Am Fam Physician. 2014;89(2):74-76
Original Article: Relying on NPs and PAs Does Not Avoid the Need for Policy Solutions for Primary Care
Issue Date: August 15, 2013
See additional reader comments at: https://www.aafp.org/afp/2013/0815/p230.html
TO THE EDITOR: This Graham Center Policy One-Pager points out that using nurse practitioners (NPs) and physician assistants (PAs) to relieve the primary care shortage may not work because many of them, like physicians, tend to practice in specialty areas. However, this piece suggests that the authors oppose the idea of NPs independently practicing in primary care. I argue that unless training programs for primary care physicians are shortened and made more practical, expanding the scope of practice of NPs remains an essential part of the solution.
The increasing burden of administrative and clinical tasks is associated with job dissatisfaction and high burnout rates in primary care physicians.3 However, if this workload were spread out among more clinicians, including NPs, job satisfaction might improve.
Although adding NPs to the workforce will help, clinicians need to be trained more quickly to make the primary care work-force sustainable. This can be done through accelerated three-year medical degree programs4 or by combining college and medical school. I would not be surprised if future primary care clinicians are hybrids, being trained in ways that would be considered heretical today.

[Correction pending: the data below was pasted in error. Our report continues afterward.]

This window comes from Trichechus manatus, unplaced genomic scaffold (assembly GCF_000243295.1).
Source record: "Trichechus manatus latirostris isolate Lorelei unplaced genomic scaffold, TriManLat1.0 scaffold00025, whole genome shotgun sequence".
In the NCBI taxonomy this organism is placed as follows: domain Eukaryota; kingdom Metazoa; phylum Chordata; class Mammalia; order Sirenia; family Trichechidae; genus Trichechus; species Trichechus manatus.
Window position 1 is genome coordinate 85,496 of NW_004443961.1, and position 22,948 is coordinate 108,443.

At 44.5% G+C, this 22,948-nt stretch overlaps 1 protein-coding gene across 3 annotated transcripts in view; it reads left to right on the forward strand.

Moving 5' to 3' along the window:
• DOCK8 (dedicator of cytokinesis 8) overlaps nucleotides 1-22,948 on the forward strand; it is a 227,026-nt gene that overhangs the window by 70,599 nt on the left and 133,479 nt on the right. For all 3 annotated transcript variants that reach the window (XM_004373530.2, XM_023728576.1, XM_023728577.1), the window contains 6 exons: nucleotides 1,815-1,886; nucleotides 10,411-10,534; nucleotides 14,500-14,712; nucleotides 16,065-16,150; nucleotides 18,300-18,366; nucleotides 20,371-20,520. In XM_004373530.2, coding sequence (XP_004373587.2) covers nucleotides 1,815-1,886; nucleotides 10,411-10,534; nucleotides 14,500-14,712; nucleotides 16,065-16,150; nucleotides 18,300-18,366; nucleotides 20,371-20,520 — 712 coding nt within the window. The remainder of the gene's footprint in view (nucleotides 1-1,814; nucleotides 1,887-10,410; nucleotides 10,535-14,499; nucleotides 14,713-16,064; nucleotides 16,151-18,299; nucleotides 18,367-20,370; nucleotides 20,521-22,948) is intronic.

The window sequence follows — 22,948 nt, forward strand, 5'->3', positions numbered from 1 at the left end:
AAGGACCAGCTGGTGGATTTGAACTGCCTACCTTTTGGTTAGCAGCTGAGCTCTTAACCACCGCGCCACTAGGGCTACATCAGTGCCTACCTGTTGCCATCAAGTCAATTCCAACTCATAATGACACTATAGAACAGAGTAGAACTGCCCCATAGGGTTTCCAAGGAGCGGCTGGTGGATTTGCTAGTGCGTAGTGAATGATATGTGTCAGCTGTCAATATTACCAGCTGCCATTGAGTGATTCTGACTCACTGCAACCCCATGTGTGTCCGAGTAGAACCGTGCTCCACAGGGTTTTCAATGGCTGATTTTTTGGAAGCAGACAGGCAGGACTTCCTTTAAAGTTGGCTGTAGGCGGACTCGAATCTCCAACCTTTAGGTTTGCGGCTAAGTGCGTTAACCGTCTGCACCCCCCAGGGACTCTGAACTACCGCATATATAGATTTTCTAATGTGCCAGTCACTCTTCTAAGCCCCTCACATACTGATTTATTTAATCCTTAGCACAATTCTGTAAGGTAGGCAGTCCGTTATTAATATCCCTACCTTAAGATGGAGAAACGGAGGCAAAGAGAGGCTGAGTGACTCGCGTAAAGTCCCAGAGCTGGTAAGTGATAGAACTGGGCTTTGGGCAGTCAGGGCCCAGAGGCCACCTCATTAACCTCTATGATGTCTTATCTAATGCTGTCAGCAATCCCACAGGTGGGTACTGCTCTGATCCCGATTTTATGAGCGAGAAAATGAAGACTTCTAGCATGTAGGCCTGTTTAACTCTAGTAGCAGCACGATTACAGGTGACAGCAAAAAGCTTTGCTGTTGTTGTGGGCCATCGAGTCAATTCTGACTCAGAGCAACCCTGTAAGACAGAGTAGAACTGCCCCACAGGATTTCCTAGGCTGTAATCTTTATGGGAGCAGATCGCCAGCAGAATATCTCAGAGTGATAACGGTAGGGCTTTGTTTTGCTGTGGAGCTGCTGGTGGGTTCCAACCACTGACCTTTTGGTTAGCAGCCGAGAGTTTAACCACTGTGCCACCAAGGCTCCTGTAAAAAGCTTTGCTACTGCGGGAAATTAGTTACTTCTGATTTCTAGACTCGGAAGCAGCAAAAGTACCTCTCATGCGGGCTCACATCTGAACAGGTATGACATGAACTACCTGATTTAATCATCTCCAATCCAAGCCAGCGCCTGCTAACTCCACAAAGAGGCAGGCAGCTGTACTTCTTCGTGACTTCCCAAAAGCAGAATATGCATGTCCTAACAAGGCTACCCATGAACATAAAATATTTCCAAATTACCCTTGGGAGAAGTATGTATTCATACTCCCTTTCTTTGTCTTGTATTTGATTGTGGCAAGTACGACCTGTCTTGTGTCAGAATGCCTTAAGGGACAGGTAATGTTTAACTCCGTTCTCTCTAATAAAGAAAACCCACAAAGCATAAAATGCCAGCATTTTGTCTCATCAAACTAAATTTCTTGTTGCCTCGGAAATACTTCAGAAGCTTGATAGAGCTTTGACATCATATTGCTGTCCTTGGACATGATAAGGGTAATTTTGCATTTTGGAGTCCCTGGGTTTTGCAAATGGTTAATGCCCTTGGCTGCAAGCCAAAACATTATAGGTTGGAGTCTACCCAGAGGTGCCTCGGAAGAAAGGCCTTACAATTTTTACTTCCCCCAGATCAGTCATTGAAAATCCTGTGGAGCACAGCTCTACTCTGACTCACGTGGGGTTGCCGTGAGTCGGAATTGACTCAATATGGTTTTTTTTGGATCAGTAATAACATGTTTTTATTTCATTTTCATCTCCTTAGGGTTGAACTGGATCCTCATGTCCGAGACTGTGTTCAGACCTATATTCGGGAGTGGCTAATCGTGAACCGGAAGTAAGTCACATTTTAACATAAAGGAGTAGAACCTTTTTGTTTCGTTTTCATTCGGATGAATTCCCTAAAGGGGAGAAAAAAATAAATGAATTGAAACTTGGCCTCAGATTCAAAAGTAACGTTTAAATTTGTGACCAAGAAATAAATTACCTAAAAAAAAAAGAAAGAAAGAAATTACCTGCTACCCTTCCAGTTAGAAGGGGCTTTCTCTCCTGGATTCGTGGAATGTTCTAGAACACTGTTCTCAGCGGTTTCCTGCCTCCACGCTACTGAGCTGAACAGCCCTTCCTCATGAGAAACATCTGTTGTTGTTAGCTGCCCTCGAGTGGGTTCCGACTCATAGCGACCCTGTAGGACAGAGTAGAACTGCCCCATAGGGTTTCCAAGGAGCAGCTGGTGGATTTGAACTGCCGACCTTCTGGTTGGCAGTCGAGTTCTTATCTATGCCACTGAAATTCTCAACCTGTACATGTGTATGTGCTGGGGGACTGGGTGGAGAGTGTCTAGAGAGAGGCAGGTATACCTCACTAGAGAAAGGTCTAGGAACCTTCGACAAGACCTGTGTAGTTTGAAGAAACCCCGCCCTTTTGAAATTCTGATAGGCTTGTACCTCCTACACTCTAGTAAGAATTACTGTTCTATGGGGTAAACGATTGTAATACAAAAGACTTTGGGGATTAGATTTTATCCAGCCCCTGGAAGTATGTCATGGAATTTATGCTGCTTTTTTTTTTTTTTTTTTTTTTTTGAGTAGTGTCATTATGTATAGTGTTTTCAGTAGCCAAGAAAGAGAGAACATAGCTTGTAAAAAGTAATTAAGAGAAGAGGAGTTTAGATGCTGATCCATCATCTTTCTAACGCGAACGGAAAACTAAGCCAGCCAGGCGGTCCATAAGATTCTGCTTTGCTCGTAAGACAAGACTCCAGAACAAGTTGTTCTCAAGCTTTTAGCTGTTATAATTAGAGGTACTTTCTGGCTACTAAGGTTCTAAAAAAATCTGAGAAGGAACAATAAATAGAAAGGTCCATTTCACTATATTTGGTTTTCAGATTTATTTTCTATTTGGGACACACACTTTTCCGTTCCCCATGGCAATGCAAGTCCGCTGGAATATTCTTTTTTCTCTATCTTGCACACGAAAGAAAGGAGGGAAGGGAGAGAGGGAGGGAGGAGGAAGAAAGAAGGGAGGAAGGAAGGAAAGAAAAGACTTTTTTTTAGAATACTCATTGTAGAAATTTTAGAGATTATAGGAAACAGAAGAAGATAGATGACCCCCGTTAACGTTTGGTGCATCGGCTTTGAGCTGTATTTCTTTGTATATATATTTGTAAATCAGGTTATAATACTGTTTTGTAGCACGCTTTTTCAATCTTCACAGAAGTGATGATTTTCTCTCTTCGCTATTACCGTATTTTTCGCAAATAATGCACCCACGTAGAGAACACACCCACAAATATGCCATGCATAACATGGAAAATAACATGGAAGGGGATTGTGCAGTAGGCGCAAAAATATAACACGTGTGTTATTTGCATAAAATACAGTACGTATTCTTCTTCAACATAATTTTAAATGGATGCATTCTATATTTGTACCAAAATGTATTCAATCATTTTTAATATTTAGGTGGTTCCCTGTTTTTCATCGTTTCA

IN REPLY: We appreciate Dr. Volpintesta's willingness to read and respond to our brief. Having said that, we must correct his assumption that it somehow implies anything about NP or PA practice independence. The brief sticks strictly to the finding that most NPs and PAs are not currently practicing in primary care—similar to physicians. This finding is supported by another recent study showing that just 33% of NPs and 22% of PAs in New York are practicing in primary care.1
Our message is clear and narrow: there are no easy solutions to the growing work-force shortage in primary care, and policy and training innovations are desperately needed to produce the primary care work-force that America needs now and in the future.
Such innovations should not impair the ability of primary care clinicians to deliver comprehensive, complex, and continuous care. Nearly two-thirds of family physicians currently work with NPs, PAs, or certified nurse midwives, and robust primary care will undoubtedly add other functionalities to these clinical teams.2